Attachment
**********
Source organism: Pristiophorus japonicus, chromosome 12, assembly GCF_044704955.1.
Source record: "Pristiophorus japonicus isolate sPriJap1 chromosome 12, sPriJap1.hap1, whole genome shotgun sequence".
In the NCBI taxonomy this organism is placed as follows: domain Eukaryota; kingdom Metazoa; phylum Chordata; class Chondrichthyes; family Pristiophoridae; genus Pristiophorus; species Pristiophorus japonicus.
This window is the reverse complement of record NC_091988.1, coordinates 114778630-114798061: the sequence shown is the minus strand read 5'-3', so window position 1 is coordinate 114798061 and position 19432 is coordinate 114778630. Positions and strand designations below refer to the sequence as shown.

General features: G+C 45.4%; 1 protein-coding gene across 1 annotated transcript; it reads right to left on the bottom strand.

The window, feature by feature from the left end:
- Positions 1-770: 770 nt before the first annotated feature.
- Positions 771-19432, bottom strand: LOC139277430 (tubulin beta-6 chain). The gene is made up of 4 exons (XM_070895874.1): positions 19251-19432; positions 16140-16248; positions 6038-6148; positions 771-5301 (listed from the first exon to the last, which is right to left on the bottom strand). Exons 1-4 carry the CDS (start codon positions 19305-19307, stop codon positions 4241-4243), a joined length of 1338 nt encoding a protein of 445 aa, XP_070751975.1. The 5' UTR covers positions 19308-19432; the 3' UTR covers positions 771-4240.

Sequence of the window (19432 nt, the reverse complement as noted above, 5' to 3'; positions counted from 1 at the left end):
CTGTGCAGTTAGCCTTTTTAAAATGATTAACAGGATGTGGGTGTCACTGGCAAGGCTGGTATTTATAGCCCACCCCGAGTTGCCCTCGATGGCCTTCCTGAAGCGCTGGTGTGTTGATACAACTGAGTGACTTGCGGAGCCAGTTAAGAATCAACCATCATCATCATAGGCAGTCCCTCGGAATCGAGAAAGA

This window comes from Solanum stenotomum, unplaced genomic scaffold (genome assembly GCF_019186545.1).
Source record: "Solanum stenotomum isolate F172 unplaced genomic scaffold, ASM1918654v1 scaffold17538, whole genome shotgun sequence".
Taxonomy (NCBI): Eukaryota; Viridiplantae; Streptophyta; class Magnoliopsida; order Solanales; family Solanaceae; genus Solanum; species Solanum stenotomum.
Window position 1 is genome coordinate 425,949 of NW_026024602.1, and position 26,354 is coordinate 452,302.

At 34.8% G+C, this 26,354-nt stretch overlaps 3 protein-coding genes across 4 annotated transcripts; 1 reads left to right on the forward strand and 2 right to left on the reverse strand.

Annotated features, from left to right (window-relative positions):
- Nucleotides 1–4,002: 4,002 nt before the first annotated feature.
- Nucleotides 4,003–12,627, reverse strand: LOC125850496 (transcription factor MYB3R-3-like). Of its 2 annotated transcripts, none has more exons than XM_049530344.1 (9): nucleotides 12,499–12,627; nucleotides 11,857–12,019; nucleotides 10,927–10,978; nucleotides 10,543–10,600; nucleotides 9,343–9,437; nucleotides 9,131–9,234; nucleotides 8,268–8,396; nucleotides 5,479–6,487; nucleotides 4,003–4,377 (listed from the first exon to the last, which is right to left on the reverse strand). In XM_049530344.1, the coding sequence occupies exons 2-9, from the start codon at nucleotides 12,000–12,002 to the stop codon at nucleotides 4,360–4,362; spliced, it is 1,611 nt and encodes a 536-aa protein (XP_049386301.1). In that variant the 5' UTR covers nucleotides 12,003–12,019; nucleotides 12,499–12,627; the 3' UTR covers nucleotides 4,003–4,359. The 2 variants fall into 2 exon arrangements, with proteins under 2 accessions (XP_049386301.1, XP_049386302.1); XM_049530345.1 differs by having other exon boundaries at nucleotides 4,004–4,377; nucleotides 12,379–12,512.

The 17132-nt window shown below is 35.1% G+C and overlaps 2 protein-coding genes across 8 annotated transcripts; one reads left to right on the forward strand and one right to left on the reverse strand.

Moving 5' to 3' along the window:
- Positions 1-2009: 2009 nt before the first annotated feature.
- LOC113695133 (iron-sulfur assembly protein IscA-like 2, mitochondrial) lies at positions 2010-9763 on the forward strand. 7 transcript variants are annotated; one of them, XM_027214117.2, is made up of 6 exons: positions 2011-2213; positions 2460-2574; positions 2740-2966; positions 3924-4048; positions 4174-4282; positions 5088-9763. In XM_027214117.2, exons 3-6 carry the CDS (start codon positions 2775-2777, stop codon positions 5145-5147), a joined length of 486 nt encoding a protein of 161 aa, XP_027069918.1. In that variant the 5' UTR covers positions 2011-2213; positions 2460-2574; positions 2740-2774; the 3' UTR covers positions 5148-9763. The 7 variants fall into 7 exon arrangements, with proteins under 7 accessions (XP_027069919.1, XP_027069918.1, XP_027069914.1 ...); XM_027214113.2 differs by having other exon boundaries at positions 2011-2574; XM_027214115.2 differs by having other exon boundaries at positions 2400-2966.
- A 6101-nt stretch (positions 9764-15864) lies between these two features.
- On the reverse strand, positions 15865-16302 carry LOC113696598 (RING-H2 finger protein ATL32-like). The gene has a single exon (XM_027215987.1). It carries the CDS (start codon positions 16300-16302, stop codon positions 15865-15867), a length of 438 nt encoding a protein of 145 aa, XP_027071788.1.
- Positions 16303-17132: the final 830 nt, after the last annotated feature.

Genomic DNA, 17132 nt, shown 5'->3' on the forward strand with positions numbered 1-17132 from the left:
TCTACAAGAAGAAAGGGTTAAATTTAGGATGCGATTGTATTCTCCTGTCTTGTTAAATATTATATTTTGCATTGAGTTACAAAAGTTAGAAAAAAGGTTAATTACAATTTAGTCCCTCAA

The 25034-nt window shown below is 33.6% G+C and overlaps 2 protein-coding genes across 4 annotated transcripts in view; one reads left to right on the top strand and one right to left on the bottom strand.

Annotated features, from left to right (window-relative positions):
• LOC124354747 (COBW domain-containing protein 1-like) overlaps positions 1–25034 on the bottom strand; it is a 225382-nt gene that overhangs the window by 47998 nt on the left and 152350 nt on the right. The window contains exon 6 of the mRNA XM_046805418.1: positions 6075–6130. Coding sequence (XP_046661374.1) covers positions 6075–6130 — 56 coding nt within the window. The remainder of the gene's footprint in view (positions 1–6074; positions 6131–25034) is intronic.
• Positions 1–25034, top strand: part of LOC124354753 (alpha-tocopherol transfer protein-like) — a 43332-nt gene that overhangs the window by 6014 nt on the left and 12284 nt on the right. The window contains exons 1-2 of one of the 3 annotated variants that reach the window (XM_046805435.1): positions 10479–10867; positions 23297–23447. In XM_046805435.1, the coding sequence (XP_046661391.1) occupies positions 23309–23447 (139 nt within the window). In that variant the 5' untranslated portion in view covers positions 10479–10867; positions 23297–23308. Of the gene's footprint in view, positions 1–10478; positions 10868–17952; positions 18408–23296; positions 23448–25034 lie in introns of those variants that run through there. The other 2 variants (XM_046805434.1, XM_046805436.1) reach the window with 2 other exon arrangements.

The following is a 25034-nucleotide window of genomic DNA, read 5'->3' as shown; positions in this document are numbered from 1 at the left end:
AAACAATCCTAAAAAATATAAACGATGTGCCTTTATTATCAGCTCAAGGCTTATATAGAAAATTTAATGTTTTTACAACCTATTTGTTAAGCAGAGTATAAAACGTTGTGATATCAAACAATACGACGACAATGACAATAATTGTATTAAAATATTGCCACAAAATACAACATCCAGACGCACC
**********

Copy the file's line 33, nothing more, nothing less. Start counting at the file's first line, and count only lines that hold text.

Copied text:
AAACAATCCTAAAAAATATAAACGATGTGCCTTTATTATCAGCTCAAGGCTTATATAGAAAATTTAATGTTTTTACAACCTATTTGTTAAGCAGAGTATAAAACGTTGTGATATCAAACAATACGACGACAATGACAATAATTGTATTAAAATATTGCCACAAAATACAACATCCAGACGCACC